Wednesday, 28 November 2007

Go Go G-Boys! (Taiwan, 2006)

Director: Jong-Jong Yu.

Principal cast: Tae Sattawat, Yu Fa Yang, Tang Jan Gang.

Asian films are generally difficult for me to review since I’m not very familiar with Asian culture. In this case I’m also slightly puzzled. Had this film been made in the West, I probably wouldn’t even review it as I would just file it under „Crap”. However, this film seems to be very popular among gay youngsters in Asia and I can also definitely see why. To begin with, it’s a comedy. If you’re Asian and want to see anything gay-related which is also produced in Asia, in most cases you’ll have to settle for a drama. And Asian dramas are not a laughing matter, although in some cases you would think they were. Secondly, this film openly displays very camp and often barely dressed twinks who occasionally sing, dance or simply parade around in swimming trunks. I don’t think any of the Asian countries have produced many „eye candy” films targeting the male gay audience. And for that alone „Go Go G-Boys!” must be given some credit. I find it very encouraging for the whole region that such films are produced at all. I must also admit that this film gives a rare insight (if only roughly) into the Taiwanese gay subculture of today. And that’s always worth something.

The plot (if we can call it that) evolves around a gay beauty contest called simply G-Boy (yes, in English) and its contestants (whom even the blindest people wouldn’t confuse with straight blokes). While most of them are gay, two join for other reasons. A-Hong’s life is in jeopardy because his girlfriend has worked up a significant debt with the local mob which they strangely enough demand from him, so he joins hoping to win the prize – 10 million Taiwanese dollars (roughly 200,000 EUR). His best mate A-Shin (who is gay) camps him up and also joins the competition. Needless to say, A-Shin has been madly in love with A-Hong since their childhood together and is willing to do anything to help his friend. The other „fake” is Jay, an undercover cop whose worldview seems to have been inspired mostly by action films and anime cartoons and who happens to look very much like the other twinks who’ve joined the competition. Call it a coincidence! Jay volunteers after anonymous death threats are sent to the contest hoping to mimick some of his favourite action heros. However, most of the action in this film is reserved for the relationship between A-Shin and A-Hong who eventually discover their true love – each other. We don’t even get to know who wins the contest in the end. I guess the point is that true love is the winner.

„Go Go G-Boys!” must be following in the footsteps of some sort of Chinese slapstick comedy genre. It is filled with situation comedy elements which are funny enough if you completely disregard the acting (or rather the lack thereof) and if you try to imagine what it must be like being gay in Taiwan (although it must be a lot better than in mainland China, it seems). For example, in one scene the father of one of the contestants arrives from the country with two chickens, which is obviously a great embarrassment to his son, and eventually finds him in bed with another guy. Earlier in the film he was trying to convince his son to start thinking about marriage, now he ends up teaching this other guy (whom he’s no doubt already seeing as his soon-to-be inlaw) how to make a stew with chicken legs. Funny enough, if you think about it!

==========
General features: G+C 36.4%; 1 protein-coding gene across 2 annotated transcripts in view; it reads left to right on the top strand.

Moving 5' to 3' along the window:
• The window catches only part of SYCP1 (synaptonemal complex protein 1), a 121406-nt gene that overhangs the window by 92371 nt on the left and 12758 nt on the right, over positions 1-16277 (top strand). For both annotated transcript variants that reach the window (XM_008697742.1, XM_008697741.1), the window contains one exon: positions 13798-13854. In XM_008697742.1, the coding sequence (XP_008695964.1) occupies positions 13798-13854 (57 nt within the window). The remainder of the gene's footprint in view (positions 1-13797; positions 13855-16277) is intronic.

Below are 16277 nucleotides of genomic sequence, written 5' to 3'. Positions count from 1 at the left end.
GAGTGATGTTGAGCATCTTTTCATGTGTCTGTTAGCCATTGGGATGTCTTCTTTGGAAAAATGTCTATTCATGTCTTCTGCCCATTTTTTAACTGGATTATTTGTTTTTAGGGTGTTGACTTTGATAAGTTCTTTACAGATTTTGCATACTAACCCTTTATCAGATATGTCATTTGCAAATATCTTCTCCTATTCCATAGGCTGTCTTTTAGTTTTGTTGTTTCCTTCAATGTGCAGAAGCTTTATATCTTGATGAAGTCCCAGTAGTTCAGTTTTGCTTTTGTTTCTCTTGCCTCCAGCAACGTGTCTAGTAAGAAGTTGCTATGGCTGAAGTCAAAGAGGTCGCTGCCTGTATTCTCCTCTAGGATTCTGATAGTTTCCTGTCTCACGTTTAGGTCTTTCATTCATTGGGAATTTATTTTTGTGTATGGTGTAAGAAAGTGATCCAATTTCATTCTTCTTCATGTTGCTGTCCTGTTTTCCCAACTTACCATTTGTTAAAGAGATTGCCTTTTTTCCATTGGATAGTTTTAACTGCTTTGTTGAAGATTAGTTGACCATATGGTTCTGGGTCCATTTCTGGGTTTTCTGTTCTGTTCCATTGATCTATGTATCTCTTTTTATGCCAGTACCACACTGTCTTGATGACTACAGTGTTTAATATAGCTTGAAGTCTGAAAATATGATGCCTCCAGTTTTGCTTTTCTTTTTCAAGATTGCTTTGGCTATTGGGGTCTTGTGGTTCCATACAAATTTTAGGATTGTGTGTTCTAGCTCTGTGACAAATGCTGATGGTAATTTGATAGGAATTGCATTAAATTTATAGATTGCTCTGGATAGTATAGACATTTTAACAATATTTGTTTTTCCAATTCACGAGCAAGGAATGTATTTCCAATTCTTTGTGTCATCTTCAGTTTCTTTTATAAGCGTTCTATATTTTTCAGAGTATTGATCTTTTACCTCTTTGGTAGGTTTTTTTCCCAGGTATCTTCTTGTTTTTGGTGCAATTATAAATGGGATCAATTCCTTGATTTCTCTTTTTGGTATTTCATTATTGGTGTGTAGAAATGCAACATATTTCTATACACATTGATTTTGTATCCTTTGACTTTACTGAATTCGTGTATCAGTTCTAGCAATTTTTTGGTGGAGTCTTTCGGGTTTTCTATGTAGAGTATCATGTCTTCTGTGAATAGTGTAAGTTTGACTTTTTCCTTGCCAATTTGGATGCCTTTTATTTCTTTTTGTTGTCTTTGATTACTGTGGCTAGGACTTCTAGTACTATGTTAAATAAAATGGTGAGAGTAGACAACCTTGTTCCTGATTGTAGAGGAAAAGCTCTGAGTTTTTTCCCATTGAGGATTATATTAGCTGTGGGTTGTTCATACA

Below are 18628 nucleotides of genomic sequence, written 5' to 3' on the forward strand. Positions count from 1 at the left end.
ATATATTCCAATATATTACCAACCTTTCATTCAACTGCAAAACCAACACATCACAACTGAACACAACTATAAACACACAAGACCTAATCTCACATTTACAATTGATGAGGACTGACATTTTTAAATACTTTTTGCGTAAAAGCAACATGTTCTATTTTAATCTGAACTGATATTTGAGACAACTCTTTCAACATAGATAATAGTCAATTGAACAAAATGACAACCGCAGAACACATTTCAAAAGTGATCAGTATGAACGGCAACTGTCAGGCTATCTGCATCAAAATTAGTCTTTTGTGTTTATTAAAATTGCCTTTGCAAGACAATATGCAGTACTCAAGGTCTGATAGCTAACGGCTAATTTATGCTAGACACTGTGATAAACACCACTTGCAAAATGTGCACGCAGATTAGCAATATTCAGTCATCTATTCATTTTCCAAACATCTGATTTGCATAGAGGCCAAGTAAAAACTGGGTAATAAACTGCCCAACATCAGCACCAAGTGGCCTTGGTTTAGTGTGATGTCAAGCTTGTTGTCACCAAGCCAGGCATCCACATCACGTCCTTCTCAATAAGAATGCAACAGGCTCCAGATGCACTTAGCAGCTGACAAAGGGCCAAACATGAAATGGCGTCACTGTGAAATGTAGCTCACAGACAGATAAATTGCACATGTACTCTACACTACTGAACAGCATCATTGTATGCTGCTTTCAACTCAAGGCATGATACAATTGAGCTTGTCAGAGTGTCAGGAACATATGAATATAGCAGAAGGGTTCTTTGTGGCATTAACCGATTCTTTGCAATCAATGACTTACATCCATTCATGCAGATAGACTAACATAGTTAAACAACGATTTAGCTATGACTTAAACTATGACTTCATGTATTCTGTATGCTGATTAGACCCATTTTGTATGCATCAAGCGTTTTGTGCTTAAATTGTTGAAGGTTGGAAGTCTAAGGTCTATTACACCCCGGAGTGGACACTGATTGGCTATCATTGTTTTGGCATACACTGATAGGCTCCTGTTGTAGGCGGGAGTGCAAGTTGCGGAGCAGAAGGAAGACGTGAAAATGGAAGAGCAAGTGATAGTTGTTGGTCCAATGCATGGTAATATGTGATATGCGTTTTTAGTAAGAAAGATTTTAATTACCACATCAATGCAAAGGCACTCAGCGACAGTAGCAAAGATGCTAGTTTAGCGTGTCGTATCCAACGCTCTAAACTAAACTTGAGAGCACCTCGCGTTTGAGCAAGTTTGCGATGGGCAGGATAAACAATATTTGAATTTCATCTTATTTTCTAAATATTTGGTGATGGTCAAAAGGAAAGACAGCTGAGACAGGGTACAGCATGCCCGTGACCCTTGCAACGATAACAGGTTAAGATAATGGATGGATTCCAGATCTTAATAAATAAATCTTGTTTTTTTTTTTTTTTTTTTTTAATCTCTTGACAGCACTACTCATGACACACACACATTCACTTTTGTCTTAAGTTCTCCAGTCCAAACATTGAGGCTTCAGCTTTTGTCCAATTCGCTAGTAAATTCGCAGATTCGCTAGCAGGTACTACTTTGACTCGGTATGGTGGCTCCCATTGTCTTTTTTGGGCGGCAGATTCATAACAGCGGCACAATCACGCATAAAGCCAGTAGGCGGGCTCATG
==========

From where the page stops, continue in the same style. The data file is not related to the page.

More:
This film seems to be targeting an audience whom Joey from „Boy Culture” (see my previous review) would call „stage 1 fags” and who according to him „are not slutty hoping to find this perfect boyfriend who’s also not slutty” for about a year after they come out. And although there isn’t anything wrong with that as such, this film has a total soap opera ending to it which I’m not sure even the most romantically inclined among us would find more plausible than most story lines from „Santa Barbara”. But who knows? Maybe this is the sort of ending that is appreciated by the film’s audience in Taiwan and other parts of Asia.

The Taiwanese gay subculture presented in the film seems very effeminite. Everybody looks like a doll and just a personification of campness. Yet, there are numerous references to "Brokeback Mountain" (isn’t Ang Lee from Taiwan originally?) and "The Lord of the Rings". At one point both even collide in a dream. I believe it has always been easier to accept homosexuality in these cultures if the homosexual man behaves and dresses like a woman. Lady boys in Thailand and hijras in India have been traditionally tolerated largely because of this aspect. It seems a lot more difficult to accept a man who behaves and dresses according to the traditional understanding of what men are supposed to be like being gay. I believe this must also be the case in Taiwan. It’s easier to make a camp comedy with exaggeratedly camp, doll-resembling guys than a comedy with ordinary blokes from around the corner. I also believe that campness in itself is perceived as funny. The same way as Mr. Humphries was funny to most people who watched „Are You Being Served?” back in the 1970s. It seems that „Brokeback Mountain” has been sneaked through the back door in this film just to underscore that. And although there is nothing wrong with camp boys in camp comedies (I must admit I quite enjoy them myself), the problem is that it doesn’t do much other than lending a hand to the survival of the cliches about gay men.

"Go Go G-Boys" can be recommended to those of you who would enjoy watching barely dressed Chinese twinks kissing and singing in a camp comedy. It won't rock your world but it will be like having a nice dessert at the end of your meal. To the others I can only say - don't bother!

Here you can watch the film's trailer